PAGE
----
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NEWSLETTER NO 5 SUMMER 2009 Edited by Jemima Parry-Jones MBE

INTERNATIONAL CENTRE FOR BIRDS OF PREY NEWENT, GLOS, GL18 1JJ EMAIL JPJ@ICBP.ORG PHONE 01531 820286/821581

WWW.ICBP.ORG

42 years old on May 21st— hooray!!


A glorious spring……… It really was a glorious spring, although the year started very cold, that was great that is what winter is supposed to be! And at that point all the birds apart from the poor unfortunate Black Breasted Snake Eagle that was left here, were inside so they were comfortable from then on, apart from a few rainy days it has been incredibly dry. Of course the rain has come for a spell now, but its much needed by the trees particularly. The gardens although far more full of weeds than I would like really are not looking bad, and I hope that we will get them completely straight for next year, there is much to do in the winter! I moved over the benches from Eardisland and they have been lovely to sit on in the shade under the huge and very beautiful Turkey Oak that thank goodness has not been damaged. I chatted to a lady sitting there last week and asked if she would like to see the demonstration and she said she was just enjoying sitting enjoying the garden—I was delighted, that is how it should be here. The hot weather meant that we looked for the shade cloth that used to be here to put up in the hawk walk to protect the birds—needless to say it is gone, so we are organising new ones to come with the help of Adam 2 one of our very good work experience people. His dad came up and measured up, so before the very hot summer we are going to have the birds will be safe from the blazing sun! It has been great to see the House Martins back and the Swallows are in at least two of the buildings, we have left the doors open for them. The bats are around, but have not come back in the house yet. There are Gold Finches nesting in the Hawk Walk and plenty of Thrushes around as well.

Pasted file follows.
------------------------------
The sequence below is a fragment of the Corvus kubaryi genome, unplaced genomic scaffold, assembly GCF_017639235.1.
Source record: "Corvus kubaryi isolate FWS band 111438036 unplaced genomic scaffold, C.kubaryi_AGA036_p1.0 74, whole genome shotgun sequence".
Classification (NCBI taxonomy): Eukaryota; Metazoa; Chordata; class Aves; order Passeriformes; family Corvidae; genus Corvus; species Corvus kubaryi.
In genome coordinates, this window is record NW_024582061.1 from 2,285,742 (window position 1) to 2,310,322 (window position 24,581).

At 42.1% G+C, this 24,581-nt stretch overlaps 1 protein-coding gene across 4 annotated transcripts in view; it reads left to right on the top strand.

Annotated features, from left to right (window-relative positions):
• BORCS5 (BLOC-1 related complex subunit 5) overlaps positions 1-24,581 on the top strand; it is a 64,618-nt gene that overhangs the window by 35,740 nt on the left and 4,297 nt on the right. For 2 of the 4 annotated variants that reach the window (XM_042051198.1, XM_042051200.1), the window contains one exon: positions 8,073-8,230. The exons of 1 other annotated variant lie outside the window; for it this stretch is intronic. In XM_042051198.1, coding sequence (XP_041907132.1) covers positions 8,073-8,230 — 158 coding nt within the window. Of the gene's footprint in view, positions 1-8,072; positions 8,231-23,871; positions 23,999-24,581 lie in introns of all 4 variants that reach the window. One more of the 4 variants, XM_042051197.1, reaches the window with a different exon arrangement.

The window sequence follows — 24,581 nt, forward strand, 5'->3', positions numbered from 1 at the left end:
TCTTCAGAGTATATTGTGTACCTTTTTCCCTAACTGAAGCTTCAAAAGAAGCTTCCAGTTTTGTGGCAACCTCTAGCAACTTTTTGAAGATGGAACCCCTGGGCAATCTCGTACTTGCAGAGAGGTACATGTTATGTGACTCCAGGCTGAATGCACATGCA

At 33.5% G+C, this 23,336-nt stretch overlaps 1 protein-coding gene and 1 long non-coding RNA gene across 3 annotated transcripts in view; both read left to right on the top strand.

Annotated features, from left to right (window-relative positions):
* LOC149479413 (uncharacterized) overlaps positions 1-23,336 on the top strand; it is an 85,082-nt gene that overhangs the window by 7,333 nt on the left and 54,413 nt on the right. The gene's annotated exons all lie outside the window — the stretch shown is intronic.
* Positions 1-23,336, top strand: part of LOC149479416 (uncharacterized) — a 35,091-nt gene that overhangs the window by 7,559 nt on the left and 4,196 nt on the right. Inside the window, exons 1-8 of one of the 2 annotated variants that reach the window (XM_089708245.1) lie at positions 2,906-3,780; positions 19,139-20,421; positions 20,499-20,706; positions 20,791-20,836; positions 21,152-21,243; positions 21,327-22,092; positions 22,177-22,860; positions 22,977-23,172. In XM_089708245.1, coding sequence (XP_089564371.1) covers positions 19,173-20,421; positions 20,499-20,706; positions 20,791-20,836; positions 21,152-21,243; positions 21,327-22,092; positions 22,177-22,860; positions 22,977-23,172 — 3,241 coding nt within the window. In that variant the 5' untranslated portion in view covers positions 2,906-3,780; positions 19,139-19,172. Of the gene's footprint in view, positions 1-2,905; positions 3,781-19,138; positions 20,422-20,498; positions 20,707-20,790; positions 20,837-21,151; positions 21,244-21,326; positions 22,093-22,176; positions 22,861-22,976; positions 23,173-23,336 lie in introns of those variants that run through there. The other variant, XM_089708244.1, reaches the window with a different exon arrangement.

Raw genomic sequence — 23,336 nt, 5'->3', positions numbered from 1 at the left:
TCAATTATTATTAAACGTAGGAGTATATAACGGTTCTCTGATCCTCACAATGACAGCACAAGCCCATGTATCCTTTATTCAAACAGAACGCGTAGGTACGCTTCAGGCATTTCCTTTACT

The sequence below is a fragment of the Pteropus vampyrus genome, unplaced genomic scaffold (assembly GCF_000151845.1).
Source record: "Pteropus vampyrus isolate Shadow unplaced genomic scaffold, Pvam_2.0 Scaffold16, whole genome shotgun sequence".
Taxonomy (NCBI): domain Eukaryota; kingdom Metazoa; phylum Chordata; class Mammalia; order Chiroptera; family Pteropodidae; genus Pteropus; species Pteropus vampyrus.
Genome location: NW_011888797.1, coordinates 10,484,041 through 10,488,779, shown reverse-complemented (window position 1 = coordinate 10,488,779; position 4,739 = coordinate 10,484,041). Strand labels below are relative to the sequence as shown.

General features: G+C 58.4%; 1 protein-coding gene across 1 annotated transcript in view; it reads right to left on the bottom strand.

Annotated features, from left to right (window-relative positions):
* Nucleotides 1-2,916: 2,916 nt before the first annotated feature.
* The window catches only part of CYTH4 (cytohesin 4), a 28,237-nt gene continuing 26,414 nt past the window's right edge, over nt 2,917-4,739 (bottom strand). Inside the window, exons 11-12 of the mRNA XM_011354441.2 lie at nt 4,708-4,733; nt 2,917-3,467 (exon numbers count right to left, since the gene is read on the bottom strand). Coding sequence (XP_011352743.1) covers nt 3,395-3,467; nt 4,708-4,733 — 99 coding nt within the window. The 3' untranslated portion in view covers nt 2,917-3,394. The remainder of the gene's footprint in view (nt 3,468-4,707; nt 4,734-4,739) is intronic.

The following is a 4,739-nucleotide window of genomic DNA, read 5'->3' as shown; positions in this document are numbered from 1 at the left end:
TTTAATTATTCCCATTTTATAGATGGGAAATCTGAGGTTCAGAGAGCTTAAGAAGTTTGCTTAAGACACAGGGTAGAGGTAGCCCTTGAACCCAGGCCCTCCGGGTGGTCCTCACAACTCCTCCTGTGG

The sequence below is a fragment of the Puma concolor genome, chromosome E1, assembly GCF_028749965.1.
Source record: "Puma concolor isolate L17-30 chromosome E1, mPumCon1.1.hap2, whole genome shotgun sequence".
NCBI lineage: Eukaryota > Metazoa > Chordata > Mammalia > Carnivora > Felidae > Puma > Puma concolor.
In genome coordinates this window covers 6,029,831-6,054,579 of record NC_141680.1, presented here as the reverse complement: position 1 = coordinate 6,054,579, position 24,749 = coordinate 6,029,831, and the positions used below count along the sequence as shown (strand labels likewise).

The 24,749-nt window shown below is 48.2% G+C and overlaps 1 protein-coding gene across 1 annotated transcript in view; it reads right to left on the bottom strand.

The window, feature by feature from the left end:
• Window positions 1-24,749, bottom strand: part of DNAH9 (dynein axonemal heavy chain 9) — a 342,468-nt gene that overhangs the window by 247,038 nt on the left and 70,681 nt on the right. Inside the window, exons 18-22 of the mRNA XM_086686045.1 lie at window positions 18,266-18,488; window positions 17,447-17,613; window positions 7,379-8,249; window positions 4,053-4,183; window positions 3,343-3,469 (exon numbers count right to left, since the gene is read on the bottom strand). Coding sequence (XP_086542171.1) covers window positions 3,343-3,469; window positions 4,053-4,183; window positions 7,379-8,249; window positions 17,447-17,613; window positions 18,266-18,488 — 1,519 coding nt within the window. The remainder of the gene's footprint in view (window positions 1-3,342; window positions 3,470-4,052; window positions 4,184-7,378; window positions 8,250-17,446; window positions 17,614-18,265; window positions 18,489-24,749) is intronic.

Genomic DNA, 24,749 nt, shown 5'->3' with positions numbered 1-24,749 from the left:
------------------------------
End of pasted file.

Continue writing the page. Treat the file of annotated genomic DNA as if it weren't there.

The Breeding Season I know that Simon is a little disappointed in what we have bred, but considering what the birds have been through in the last four and a half years, and the facts that we moved most of them either in the run up or during the breeding season, and many as yet do not have proper nesting facilities, I think he and they have done amazingly well. The breeding season is always a rollercoaster ride anyway, huge ups when birds lay eggs, huge downs when they are infertile, ups when they hatch, downs when they fail, there are many things that can go wrong in the whole cycle. Add to the normal problems the fact that the birds had had no natural sunlight for two years and many of the egg shells were thin as a result, we really did OK. We have six baby African Peregrines, three of which are coming out soon to join the flying team, four Steppe Eagles and that is without a second clutch I might add, and numerAWAKE! ous owls, most of which are staying to become a part of the flying teams so we can put on great owl evenings in the winter (don’t forget to book up for one later on, they will be every Friday and Saturday from Halloween—October 29 and 30th until December 18 and 19th before Christmas Eve, they make a great early Christmas celebration). We have also been given a number of new birds, we have three adult Indian Eagle Owls, who are settling, and one baby from ASLEEP AND Dave Bellis who is starting to fly very well. He also gave us a OLDER! lovely pair of Long Eared Owls who have settled well. A young Snowy Owl has just arrived to join us as well. My old bird Moose head Premium was sold along with all the other birds before I came back so this young bird will take his place, I can only hope that Moose head and all the other birds got good homes.